Hi Everybody! It has been a little while since I have written a post. Sorry for the long break. I have been extremely busy completing my honors degree in psychology. The year is finally over and I have graduated (woohoo!). Thanks to all who have participated. I promise to write about my honors research very soon. In any case, I have been bursting with ideas for posts so I thought I would put in a quick one about decision making for your reading pleasure.
In a number of settings in my life, I have been faced with the dilemma of whether to do something or to do nothing. If you have ever needed to decide between doing something or not, you know that this can be a tough choice. Maybe you’re not sure what the consequences will be if you do or you are worried that you will miss out if you don’t.
The risk of a wrong decision is preferable to the terror of indecision
Only those who will risk going too far can possibly find out how far one can go
– T. S. Eliot
You must accept that you might fail; then, if you do your best and still don’t win, at least you can be satisfied that you’ve tried. If you don’t accept failure as a possibility, you don’t set high goals, you don’t branch out, you don’t try – you don’t take the risk
– Rosalynn Carter
If you are not willing to risk the unusual, you will have to settle for the ordinary
– Jim Rohn
A friend of mine by the name of Anna says that if you are faced with this sort of dilemma and you are not sure what to do, the best thing to do is nothing. She thinks the consequences are just too unpredictable and you are clearly not 100% confident of positive results. She thinks it is better to wait for another opportunity where you are sure that doing is better than not doing. In this way, you don’t have to live with the consequences of making a bad decision. Your lack of decision has made sure everything around you stays the same, ready for the next opportunity to come along.
Another friend of mine, Kelly, says, “Just do it, what have you got to lose?”. She thinks you will probably never find yourself in this situation again. If you do nothing, you could miss an opportunity and would have to wait for luck to bring another one your way. If you do it, even if it does not work out, you know that you tried your best and it just was not meant to be.
Whichever camp you are in, the point is not to make the ‘right’ choice 100% of the time. It is simply to make ‘a’ choice. To take the risk and to learn from it.
Fear stifles our thinking and actions. It creates indecisiveness that results in stagnation. I have known talented people who procrastinate indefinitely rather than risk failure. Lost opportunities cause erosion of confidence, and the downward spiral begins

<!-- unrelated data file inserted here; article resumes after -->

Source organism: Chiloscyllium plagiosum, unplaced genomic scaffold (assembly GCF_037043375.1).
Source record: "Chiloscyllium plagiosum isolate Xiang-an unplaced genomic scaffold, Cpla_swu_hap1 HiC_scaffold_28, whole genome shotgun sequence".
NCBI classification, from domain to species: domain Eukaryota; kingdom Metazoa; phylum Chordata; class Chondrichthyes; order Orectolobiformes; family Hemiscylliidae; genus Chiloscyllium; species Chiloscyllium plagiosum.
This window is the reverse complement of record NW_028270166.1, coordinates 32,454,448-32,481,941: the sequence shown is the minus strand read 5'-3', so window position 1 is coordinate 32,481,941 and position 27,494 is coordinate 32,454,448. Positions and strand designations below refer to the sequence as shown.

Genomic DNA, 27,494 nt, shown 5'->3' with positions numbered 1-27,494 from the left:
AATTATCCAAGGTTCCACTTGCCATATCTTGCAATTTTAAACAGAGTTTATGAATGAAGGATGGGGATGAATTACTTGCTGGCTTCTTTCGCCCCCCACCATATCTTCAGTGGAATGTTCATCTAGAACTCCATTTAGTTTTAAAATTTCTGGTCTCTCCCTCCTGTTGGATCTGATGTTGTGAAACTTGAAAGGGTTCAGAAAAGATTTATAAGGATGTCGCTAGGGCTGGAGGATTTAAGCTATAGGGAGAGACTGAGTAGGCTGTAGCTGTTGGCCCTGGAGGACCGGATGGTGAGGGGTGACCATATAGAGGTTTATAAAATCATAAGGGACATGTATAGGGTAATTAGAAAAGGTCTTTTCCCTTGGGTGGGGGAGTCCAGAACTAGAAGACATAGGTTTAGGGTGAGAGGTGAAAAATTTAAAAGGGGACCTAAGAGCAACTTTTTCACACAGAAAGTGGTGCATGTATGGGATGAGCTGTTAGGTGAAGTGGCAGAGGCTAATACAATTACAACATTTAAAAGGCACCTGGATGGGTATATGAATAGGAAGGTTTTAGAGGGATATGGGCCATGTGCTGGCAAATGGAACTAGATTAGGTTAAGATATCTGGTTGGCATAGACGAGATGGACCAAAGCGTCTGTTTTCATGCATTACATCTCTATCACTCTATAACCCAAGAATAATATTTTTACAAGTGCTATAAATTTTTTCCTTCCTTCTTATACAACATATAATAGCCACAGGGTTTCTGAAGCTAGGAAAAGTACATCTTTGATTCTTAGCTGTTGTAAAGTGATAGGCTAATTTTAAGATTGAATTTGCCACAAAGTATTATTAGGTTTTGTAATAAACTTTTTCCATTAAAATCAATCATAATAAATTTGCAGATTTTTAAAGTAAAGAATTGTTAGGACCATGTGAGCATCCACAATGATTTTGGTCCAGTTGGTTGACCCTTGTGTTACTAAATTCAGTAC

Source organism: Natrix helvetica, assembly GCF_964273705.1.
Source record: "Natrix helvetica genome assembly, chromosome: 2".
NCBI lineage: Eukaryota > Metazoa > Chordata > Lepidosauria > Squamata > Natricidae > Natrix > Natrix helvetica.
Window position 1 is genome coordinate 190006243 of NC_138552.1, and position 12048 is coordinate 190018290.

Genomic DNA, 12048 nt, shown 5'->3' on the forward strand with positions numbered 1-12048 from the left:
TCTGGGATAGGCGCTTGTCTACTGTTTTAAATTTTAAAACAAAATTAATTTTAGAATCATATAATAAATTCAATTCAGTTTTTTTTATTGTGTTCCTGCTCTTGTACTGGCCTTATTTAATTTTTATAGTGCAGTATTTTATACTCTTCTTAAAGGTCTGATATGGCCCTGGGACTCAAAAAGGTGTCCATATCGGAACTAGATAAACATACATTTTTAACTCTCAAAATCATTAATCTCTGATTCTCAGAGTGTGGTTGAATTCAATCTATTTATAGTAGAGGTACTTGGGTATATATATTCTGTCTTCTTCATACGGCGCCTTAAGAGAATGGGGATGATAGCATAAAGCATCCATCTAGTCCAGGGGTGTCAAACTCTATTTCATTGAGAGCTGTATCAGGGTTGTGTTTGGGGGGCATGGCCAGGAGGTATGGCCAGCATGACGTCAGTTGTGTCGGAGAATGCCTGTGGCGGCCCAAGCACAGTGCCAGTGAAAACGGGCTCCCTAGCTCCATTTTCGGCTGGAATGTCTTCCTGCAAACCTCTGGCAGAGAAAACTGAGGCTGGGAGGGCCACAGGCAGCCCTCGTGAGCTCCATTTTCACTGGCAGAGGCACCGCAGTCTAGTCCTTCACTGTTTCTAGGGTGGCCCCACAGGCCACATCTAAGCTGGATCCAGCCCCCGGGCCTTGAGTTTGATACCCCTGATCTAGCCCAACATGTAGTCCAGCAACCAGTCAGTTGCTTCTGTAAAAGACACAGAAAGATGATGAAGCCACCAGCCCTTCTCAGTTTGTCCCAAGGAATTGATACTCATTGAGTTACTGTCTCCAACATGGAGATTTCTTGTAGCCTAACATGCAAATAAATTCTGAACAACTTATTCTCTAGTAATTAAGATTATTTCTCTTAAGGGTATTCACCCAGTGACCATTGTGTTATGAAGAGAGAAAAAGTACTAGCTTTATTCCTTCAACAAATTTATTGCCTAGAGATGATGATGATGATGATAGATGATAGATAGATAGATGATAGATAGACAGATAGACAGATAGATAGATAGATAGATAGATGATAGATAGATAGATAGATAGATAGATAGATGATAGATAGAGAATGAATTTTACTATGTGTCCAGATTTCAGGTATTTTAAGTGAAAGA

– Charles Stanley
I am sure you have found yourselves in similar situations. Maybe someone in your workplace did something you disagreed with and you were deliberating whether to bring it up with them or not. Or you were offered a project which was a great opportunity, but the timing was a bit off and you were tossing up whether to take it or not. As children, we come across these situations often. Do we speak up when we know the answer in class? If we see a cute guy across the room, do we go over and say ‘hi’?
Sadly, I am of the very indecisive sort. I can see the benefits and the drawbacks of both the doing and the not doing. I could deliberate for days about the most ridiculously small things. As children are known to do (even older children like me), I turn to my parents in such times. And as always, they have wisdom to share.
Life is inherently risky. There is only one big risk you should avoid at all costs, and that is the risk of doing nothing
– Denis Waitley
The biggest risk is not taking any risk… In a world that changing really quickly, the only strategy that is guaranteed to fail is not taking risks
– Mark Zuckerberg
Regardless of what my final decision is, my parents always said that the most important thing is to be OK and at peace with whatever it is that I have decided to do. They have always taught me that whether I choose to do or not to do, it is the right choice.
It is better not to try to be a fortuneteller. Life is not meant to be predictable. If I make my choice and am OK with it, I will give it my all and it will turn out for the best. Sometimes I might regret my decision (whether it be the doing or the not doing), but like my friend Kelly says, I might never find myself in a situation like this again, and I might never have known how it would turn out. If I accept my decision, I will also accept the outcomes. And I will always learn something from it, about myself and about life.
You might be thinking, “Why are you telling me this?”. And the reason is because children grow up, and the older we get, the more decisions we have to make on our own. And it is nerve wracking. The confidence we have in our decisions, and the feeling that we have made the ‘right’ choice comes from Mom and Dad.
Maybe our parents are the safe, non-doing kind, and we can be confident that by doing nothing we make the ‘right’ choice. Or our parents might be the gutsy, doing kind, and we can be confident that doing is the way to go. No matter which way we go, our parents’ confidence in us and in our ability to make good choices gives us confidence in ourselves. It gives us the feeling that we can trust our instincts and that no matter what we decide, we made the ‘right’ choice.
In making decision, like in all other things in life, us children learn from our parents.